If you have a physical store presence or meet with customers in person to accept payments, then you will need the necessary hardware required to process those transactions.
We've certainly come a long way since taking impressions of credit cards on carbon paper with the old "knuckle-buster" machines that were ubiquitous in retail stores in the '80s and '90s. Remember those? They seem almost ancient when compared to using a lightweight mobile reader that's connected to a smartphone.
As payment methods and hardware technology all continue to evolve, new payment devices continue to be introduced to the marketplace to allow you to accept payments in person, even while on the go. Each piece of hardware is unique and will vary depending on which payment methods they support. These methods include magstripe swipe, Chip, Chip & PIN, and tap (NFC). Their available connectivity also varies, such as Ethernet, WiFi, Bluetooth, audio jack, and 3G, among others. As a merchant, you are not short on hardware options, and each component needs to be carefully selected based on your business needs.
Credit and Debit Terminals
If you are accepting payments in person, then you will need to decide which terminal is right for your business. This is the traditional way of accepting cards in person and is likely the most familiar method to merchants and customers alike. There are a variety of wired and wireless terminals available to choose from that will allow you to quickly and easily accept payments in person.
What makes a terminal different from mobile readers is that they don't need to be connected to a computer or paired with a device such as a phone or a tablet. These terminals can operate in a stand-alone environment as long as they have internet or phone-line connectivity. This means that a merchant can easily add a terminal to their store's countertop and simply accept payments without needing to integrate it with any software or systems.
The frequent downside of terminals is their lack of software and functionality, they typically only offer basic payment functionality and lack any "smarts" that a true Point-of-Sale system would include.
Card readers, unlike terminals, typically rely on another device to pair with for connectivity and to be able to initialize transactions. These devices can include phones, tablets, Macs, PCs, and other workstations. While this dependency may be seen as a disadvantage, there are also numerous benefits to using a card reader.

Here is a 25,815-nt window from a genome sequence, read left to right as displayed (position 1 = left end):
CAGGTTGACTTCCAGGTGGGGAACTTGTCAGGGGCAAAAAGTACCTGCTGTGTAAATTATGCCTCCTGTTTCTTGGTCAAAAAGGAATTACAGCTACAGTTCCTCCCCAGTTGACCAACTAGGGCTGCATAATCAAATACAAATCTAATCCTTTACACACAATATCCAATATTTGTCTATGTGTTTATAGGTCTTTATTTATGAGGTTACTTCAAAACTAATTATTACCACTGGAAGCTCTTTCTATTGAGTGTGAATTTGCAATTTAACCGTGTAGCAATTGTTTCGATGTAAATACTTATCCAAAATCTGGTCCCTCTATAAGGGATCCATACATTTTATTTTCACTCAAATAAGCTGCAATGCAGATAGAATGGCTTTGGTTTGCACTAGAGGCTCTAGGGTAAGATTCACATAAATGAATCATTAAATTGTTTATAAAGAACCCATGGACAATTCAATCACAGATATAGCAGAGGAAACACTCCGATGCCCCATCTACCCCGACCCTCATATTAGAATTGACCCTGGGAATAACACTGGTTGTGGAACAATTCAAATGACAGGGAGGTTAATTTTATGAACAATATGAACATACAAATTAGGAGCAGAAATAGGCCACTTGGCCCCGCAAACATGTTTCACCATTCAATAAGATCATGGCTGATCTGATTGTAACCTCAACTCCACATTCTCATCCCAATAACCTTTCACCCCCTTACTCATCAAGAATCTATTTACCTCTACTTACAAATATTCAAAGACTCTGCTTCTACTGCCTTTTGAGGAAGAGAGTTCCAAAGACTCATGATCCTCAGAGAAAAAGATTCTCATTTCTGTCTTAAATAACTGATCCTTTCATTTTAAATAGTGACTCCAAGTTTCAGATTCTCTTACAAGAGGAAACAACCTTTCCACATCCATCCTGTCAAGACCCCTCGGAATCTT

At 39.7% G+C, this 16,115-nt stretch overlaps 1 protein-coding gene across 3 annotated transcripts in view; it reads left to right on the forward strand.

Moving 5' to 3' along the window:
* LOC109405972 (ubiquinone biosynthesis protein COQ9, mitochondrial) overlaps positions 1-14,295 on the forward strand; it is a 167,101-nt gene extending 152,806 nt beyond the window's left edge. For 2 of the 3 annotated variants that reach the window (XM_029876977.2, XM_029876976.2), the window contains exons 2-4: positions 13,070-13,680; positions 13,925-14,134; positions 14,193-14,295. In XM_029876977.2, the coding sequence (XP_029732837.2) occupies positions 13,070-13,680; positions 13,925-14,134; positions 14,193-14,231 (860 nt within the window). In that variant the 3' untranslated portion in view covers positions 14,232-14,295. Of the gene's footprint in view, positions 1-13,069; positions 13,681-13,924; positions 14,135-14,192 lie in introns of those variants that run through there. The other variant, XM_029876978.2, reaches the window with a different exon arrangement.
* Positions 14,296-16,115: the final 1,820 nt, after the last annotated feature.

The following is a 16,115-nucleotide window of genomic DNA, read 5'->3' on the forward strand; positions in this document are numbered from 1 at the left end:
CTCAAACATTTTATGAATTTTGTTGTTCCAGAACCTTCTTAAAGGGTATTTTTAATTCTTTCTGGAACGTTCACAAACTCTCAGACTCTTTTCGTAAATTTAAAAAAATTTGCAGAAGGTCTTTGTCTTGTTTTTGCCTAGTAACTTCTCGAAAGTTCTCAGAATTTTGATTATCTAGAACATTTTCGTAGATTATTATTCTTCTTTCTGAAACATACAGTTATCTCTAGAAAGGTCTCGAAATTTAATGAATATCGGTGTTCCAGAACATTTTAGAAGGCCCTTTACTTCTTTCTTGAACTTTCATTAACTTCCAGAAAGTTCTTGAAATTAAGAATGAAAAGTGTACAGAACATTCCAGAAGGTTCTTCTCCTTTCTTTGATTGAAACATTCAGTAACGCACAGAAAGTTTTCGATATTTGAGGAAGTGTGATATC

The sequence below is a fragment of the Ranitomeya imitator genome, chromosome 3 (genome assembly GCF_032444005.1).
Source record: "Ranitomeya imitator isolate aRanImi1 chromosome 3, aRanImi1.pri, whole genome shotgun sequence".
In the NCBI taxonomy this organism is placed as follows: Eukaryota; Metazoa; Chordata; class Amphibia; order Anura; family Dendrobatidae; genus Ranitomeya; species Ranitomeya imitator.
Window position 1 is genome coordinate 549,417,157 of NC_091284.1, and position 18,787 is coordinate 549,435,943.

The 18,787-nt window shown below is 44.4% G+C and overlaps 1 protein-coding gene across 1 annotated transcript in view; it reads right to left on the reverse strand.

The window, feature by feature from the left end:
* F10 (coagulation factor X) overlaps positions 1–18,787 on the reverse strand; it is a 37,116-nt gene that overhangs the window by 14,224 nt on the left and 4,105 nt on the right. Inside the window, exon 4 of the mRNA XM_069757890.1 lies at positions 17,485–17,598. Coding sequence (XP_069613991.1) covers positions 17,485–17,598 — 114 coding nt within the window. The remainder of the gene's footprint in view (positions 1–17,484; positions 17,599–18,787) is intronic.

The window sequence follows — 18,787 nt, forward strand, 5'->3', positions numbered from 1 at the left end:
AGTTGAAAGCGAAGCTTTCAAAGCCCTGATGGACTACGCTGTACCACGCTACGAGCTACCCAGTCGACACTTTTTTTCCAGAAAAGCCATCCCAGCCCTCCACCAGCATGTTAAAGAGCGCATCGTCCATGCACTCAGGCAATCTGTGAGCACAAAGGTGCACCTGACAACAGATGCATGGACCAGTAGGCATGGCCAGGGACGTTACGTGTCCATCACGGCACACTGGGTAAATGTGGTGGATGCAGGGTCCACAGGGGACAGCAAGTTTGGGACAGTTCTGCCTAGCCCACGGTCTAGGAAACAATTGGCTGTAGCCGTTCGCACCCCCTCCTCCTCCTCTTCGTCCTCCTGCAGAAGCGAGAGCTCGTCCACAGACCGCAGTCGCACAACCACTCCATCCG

While card readers were initially introduced as a cost-effective mobile option to accept swipe transactions, they have evolved to be able to compete with even the most robust terminals while offering several unique benefits to businesses. The original card readers had limited connectivity options and were only able to connect with mobile phone audio jacks in order to accept magstripe transactions. However, new card readers continue to be introduced with more connectivity and payment method options. Using a card reader gives business owners added mobility to accept payments outside of traditional retail locations. You simply need to pair the reader to a phone or tablet to be able to accept easy on-the-go payments.
Card readers are also more cost-effective than terminals because they rely on another device to provide some of their functionality. The hardware in the reader is relatively less complex compared with other equipment options making card readers a low-cost alternative to traditional terminals. If your business has multiple locations or large teams of people spread out over different areas who all need to be able to accept payments, then providing them with card readers instead of individual terminals can be both easier and a more cost-effective way to give everyone the ability to accept payments.
Using a card reader with a smartphone or computer means your payments can flow through more sophisticated apps and point-of-sale systems compared to typical stand-alone terminals which only have the straight transaction data. By centralizing your data using a card reader, you can have access to valuable sales insights and business analytics that you wouldn't otherwise be privy to.
In-Store Point-of-Sale System
If you are interacting directly with customers, then you will most likely need a Point-of-Sale (POS) system for your business. The traditional POS option is essentially just the standard cash register that you grew up with, however, new technologies in software and data collection mean that business owners have a wide variety of modern options to choose from today that do more than just initiate payments. Cloud-based POS software has made POS systems accessible for small businesses and they are able to completely replace the functionality of a cash register while increasing efficiency, lowering costs, and saving space. To use a mobile POS, you just need to download the application on your mobile device and you can begin processing immediately.
These hardware options should give you a good understanding to get started with taking payments in person. The most important thing to remember is to select hardware that works for your business and that accepts the payment types that your customers are comfortable using.